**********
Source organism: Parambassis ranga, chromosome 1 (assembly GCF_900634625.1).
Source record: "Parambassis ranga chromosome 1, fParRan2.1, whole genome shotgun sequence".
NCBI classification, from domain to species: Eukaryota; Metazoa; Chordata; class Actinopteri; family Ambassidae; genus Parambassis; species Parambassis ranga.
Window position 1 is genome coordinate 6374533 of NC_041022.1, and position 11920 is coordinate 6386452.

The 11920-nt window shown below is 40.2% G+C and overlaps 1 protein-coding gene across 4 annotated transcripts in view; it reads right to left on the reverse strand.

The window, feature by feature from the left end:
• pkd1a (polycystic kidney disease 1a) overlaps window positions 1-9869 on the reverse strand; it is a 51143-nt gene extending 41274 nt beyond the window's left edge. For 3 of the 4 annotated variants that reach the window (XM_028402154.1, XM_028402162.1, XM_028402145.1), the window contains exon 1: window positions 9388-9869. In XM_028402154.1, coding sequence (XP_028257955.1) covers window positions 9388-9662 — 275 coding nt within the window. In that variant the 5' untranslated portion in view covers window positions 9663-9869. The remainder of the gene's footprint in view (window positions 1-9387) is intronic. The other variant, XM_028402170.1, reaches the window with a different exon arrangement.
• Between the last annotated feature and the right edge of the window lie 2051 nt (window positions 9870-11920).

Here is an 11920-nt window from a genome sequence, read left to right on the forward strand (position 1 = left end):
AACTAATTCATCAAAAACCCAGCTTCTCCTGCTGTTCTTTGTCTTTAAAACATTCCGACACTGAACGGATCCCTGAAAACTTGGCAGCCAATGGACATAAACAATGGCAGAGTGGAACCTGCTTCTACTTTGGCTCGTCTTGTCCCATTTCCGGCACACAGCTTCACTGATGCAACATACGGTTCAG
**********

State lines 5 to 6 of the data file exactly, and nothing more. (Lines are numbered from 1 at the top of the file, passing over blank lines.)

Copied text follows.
The 11920-nt window shown below is 40.2% G+C and overlaps 1 protein-coding gene across 4 annotated transcripts in view; it reads right to left on the reverse strand.

The window, feature by feature from the left end: